Leakdown Test - Catastrophic Failure?!?

Discussion in 'Fox 5.0 Mustang Tech' started by JasinC19, Jun 26, 2013.

  1. JasinC19

    JasinC19 What hole is this!?!

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    I have an old Matco leak down tester.

    I tested cylinders 5-8 at TDC compression stroke.

    Unhooked from cylinder:
    30psi into tool (left gauge)
    ~29psi right gauge (hey it's old)

    Hooked up to cylinder:
    right gauge was reading between 20-22psi, which if I understand correctly is 33% loss.

    IMPORTANT: The car was coldish... I did all this with the upper intake and valve covers off so by the time I got to everything, it wasn't anywhere near operating temp. Could this cause this much blowby?
    Because I second guess everything, I went out and bought a harbor freight leakdown tester.

    Same psi, the leakage was right around 30-35%.

    No air escaping through radiator, no air from intake manifold, I hear rushing past rings into crankcase.




    This engine was just built with all forged internals by a local machine shop that I've heard from several people is good.

    I'm going to talk to him tomorrow, but I wanted to share what I've found first and hopefully someone unbiased here can clue me in to what I might be seeing.

    I know that he asked me when I had the bottom end built if I was going to boost it. I said maybe in the future. He said he would install the piston rings a certain way so that it would be boost ready but guaranteed me it would not affect NA performance and functionality.

    What he hell could be going on here?
     
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  2. jrichker

    jrichker StangNet's favorite TOOL
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    Your leakdown test sounds very wacky. The pressure you put in the cylinder seems to be very low. With that pressure, even a small amount of air lost will make a very large percentage difference.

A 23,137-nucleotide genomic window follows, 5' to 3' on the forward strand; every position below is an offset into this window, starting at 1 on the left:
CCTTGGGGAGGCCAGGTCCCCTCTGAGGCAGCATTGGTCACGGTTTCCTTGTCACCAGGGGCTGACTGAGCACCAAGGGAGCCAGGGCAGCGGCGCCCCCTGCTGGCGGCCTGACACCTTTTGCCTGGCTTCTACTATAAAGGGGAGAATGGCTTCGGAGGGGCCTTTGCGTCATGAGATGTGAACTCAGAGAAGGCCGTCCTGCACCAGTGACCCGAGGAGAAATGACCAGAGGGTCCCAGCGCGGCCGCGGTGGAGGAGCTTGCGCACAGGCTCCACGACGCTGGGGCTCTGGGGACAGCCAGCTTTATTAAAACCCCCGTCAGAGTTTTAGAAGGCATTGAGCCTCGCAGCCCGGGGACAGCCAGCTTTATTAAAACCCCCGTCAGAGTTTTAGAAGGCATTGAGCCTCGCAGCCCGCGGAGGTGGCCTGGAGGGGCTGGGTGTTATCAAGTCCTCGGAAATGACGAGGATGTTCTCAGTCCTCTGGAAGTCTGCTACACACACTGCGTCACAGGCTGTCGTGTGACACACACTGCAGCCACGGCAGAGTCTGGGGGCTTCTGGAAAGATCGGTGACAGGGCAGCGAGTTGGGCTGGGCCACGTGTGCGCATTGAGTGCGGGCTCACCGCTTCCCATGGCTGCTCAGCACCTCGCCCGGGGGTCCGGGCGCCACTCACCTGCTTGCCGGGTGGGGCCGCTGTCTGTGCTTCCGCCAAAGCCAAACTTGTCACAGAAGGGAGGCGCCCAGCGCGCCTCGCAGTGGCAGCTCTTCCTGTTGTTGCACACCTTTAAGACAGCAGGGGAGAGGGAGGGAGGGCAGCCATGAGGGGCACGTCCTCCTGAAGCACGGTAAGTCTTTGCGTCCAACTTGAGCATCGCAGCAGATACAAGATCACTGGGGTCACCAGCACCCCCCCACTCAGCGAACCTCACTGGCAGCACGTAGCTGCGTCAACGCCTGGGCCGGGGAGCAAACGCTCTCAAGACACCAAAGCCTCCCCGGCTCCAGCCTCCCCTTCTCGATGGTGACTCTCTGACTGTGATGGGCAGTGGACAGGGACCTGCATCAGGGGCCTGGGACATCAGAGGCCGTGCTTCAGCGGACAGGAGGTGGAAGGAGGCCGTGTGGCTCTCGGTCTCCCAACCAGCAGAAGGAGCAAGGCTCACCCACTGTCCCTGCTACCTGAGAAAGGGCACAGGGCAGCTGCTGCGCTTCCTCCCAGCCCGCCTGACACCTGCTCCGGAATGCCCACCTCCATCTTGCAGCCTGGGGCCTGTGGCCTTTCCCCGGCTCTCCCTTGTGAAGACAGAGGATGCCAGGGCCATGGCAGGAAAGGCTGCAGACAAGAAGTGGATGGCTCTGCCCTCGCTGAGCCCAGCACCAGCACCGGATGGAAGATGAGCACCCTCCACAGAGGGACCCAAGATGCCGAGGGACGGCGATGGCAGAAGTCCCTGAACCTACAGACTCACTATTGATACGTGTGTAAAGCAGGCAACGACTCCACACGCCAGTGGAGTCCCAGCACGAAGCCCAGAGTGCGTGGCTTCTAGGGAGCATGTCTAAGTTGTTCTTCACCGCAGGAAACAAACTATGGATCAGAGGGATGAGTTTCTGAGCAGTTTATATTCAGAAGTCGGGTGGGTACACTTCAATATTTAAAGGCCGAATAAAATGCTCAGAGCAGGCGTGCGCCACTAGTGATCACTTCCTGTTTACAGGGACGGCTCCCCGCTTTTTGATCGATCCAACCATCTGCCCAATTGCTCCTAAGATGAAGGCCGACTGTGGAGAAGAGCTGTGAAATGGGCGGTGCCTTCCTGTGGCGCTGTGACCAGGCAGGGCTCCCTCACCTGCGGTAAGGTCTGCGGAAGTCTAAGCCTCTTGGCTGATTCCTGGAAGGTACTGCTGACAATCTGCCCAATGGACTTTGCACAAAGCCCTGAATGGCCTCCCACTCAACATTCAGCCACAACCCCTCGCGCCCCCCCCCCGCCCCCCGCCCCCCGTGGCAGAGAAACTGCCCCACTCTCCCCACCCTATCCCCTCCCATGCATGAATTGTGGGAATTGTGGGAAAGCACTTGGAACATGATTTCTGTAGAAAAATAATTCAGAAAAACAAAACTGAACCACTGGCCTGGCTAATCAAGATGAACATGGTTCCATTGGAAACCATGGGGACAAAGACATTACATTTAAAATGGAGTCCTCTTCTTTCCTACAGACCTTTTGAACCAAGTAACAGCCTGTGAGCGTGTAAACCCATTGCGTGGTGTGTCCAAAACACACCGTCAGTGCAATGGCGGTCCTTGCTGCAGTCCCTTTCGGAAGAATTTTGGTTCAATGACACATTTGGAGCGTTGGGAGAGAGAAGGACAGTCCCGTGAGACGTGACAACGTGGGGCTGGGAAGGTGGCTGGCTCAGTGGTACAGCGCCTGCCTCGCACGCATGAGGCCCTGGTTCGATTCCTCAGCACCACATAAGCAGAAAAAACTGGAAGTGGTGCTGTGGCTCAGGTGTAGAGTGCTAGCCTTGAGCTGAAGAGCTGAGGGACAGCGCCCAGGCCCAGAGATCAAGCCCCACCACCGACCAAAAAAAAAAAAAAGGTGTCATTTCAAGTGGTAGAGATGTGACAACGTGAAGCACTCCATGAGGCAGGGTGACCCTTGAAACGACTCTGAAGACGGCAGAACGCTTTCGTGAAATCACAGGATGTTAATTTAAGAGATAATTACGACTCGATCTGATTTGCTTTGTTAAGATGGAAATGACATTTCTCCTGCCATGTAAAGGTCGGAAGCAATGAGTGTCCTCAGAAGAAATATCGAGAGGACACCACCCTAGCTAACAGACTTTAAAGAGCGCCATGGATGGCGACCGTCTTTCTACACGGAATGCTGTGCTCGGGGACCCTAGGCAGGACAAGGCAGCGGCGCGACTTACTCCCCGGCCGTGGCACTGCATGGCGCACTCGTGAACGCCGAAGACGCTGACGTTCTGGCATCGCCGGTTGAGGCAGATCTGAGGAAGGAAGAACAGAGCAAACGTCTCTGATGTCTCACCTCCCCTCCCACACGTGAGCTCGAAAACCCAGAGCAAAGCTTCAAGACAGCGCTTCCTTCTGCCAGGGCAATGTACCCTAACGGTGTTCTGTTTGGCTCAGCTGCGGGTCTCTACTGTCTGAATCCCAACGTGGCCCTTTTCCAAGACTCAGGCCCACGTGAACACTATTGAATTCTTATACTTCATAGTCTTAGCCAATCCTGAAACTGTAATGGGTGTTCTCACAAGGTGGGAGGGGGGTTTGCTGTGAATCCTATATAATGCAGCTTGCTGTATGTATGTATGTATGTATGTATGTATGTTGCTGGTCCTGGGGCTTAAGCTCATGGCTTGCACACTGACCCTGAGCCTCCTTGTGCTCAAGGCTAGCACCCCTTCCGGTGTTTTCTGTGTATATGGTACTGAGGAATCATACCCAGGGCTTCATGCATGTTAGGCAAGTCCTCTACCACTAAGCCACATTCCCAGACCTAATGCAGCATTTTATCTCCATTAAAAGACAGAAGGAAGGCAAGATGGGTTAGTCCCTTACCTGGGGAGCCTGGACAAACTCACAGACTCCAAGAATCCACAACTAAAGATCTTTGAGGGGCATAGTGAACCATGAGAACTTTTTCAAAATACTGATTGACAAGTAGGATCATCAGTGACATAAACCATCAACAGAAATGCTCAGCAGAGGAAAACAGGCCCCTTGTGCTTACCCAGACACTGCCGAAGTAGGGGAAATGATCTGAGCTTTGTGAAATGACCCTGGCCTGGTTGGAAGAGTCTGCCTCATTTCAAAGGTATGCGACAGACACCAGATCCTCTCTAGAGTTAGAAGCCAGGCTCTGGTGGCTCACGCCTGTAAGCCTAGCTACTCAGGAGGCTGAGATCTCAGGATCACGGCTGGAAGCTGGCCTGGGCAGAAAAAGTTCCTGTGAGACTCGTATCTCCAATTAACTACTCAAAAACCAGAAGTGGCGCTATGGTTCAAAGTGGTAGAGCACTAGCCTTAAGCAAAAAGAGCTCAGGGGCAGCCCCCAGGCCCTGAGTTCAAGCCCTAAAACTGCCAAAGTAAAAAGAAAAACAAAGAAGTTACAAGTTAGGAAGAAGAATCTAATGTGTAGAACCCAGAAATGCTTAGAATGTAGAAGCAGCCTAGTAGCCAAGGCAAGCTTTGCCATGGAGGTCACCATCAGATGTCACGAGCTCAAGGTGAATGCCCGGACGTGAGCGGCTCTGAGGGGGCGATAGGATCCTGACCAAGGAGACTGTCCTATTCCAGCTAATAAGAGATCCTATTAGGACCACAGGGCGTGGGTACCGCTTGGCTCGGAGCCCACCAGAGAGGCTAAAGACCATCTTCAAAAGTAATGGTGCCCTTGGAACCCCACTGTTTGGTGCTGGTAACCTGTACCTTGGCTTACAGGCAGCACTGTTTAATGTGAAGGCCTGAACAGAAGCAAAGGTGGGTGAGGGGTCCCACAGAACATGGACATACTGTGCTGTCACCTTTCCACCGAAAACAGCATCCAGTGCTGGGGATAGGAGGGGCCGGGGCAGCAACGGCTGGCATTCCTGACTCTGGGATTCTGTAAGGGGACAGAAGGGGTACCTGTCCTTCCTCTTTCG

See http://bellsouthpwp.net/l/r/lrichke...ession_tester/Blow_down_comprssion_tester.htm for a description of an aviation type leakdown tester and the proper procedure to use it. The test is most accurate when done on an engine that has come up to operating temperature.
     
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  3. JasinC19

    JasinC19 What hole is this!?!

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    Thanks for the reply J. Tomorrow I'll crank the psi up to 80 and make sure I don't go past TDC and try again.

    I know my engine has been running rough, but i think if there was 33% blowby it would be a little worse than it is.
     
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  4. JasinC19

    JasinC19 What hole is this!?!

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    Update: I tried 80 and 100 psi and the engine turned (not in gear).

    I did the test at 50 psi and got the following results on my Matco tester (the harbor freight one seemed pretty flakey so I stopped using it)

    1. 42/50
    2. 44/50
    3. 44/50
    4. 44/50
    5. 42/50
    6. 44/50
    7. 44/50
    8. 42/50
    The only thing worth mentioning is that the right side gauge measure around 48 psi without the tool plugged into the piston chamber. So I'm guessing the readings were more like 44/46.
    This is a pressure loss of between 12 and 16% (8 and 12% if you add the missing 2 psi at the default value)
    This is again with the engine cold (didn't have time tonight to put it back together.
    I'm assuming these numbers are not terrible and not bad enough to cause a rapid fluctuation of a vacuum gauge needle?
     
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  5. jrichker

    jrichker StangNet's favorite TOOL
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    The engine turned because the pistons were not at TDC (Top Dead Center). That means the rings were not necessarily positioned in the ring lands for best sealing.

    If you are concerned about the accuracy of the results, where's a tip.

    On aircraft engines, you use the propeller to help position the cylinder under test to TDC. With a car, use a square to mark of the balancer into 90 degree sections using the timing marks as a starting point. Put the transmission in 5th gear and rock the car back and forth to help line us the marks. Use the emergency brake or some wheel chocks to keep it from moving if necessary.
     
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